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Saturday
Nov152014

'Tis the season for solar cooking

Sick of salads in summer, but unwilling to heat up your kitchen by cooking? Maybe you should try a solar cooker. I cook savoury slices, roast vegetables, cakes and even rice in mine, and the kitchen stays cool.

What is a solar cooker? There are many types; all use the sun’s energy for heat instead of gas, electricity or wood. The heat is concentrated around or onto a cooking vessel. You can buy commercially made models or you can make your own.

I started solar cooking with just a reflector (like a car windscreen protector) and an oven bag. I was astounded when it worked! My current ‘solar cooker’ is more than five years old. It’s made from a couple of cardboard boxes, one inside the other, with newspaper between them to provide insulation. The inside and an adjustable cardboard reflector are covered with foil, to help ‘collect’ the sunlight. At the top, an oven bag provides a window where the sun shines in but the heat is trapped. Fancier versions have glass or Perspex. A black cooking pot or tin can help absorb the heat, but isn’t mandatory.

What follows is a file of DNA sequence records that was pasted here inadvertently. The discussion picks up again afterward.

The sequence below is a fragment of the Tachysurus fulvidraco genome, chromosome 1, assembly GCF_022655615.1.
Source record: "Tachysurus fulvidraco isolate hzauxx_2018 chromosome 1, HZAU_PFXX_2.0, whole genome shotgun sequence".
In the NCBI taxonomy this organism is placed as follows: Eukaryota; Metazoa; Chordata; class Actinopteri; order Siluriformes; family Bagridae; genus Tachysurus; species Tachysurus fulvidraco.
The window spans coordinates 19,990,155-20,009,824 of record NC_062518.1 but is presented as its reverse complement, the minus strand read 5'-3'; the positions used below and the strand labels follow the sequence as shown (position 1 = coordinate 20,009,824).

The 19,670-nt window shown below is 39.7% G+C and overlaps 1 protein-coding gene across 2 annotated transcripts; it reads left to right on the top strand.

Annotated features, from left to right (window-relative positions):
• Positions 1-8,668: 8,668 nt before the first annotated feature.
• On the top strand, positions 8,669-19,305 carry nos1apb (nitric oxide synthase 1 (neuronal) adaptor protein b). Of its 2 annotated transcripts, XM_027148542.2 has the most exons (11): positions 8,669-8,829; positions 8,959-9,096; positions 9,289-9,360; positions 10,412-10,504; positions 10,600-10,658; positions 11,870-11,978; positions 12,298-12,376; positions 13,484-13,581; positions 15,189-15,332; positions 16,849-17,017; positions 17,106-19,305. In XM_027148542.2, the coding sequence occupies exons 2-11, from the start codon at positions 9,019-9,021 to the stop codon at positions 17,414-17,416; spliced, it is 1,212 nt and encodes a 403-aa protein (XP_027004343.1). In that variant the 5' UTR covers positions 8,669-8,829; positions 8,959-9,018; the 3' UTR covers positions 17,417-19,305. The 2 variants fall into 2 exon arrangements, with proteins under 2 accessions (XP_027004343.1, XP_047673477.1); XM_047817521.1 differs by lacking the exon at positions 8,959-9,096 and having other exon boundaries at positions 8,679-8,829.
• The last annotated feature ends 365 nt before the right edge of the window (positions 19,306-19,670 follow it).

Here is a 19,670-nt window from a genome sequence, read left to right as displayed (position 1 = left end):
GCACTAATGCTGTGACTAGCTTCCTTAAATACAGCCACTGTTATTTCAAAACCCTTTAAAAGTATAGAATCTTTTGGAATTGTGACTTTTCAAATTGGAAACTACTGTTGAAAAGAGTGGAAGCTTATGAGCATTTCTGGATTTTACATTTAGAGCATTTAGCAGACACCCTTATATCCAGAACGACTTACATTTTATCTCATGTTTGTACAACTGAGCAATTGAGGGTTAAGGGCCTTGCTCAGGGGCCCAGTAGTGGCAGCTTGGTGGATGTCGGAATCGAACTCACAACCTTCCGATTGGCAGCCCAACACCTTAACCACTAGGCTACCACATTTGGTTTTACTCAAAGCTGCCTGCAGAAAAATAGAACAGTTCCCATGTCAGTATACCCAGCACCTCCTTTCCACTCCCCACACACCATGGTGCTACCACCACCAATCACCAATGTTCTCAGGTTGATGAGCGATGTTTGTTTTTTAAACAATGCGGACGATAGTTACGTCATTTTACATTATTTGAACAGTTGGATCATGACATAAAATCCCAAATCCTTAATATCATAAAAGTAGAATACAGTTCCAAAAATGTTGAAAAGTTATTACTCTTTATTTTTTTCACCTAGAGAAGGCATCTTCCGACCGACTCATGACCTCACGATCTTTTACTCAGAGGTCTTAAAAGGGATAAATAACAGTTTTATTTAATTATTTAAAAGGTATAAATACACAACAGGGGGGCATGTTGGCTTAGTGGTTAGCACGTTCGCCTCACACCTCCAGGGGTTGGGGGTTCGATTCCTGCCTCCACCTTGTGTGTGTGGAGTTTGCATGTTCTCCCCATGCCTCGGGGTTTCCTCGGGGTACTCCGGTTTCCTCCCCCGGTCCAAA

To cook, I place the oven in the sun to ‘pre-heat’. An oven thermometer placed inside helps me track the temperature. Typically my box cooker will operate at around 110 degrees in summer. This makes it like using a slow cooker. However, dishes that are usually cooked at higher temperatures can also be made; they just take longer. For example, zucchini slice that could cook in 40 mins in a conventional oven might cook for 2-3 hours in the solar box cooker. I adjust the orientation of the oven during cooking to track the sun. It’s no big deal if you forget that you’re cooking either – it’s virtually impossible to burn anything in this type of solar cooker.  

As for other solar cooking accessories, don’t forget you’ll still need your oven mitts (the dish will be over 100 degrees!). Sunglasses also come in handy or else you’ll need to stand between the sun and your oven to avoid the glare.

For more about solar cooking and photos from me see here.

Solar cookers are fun to make, portable, use a free and plentiful ‘fuel’, can be used during total fire bans, and can cook food in hot weather without heating up the kitchen … no wonder I’m hooked! 

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This article appears in the Living Lightly column of the Border Mail today.
The archive of all Living Lightly articles can be accessed online at ecoportal.net.au/living-lightly.

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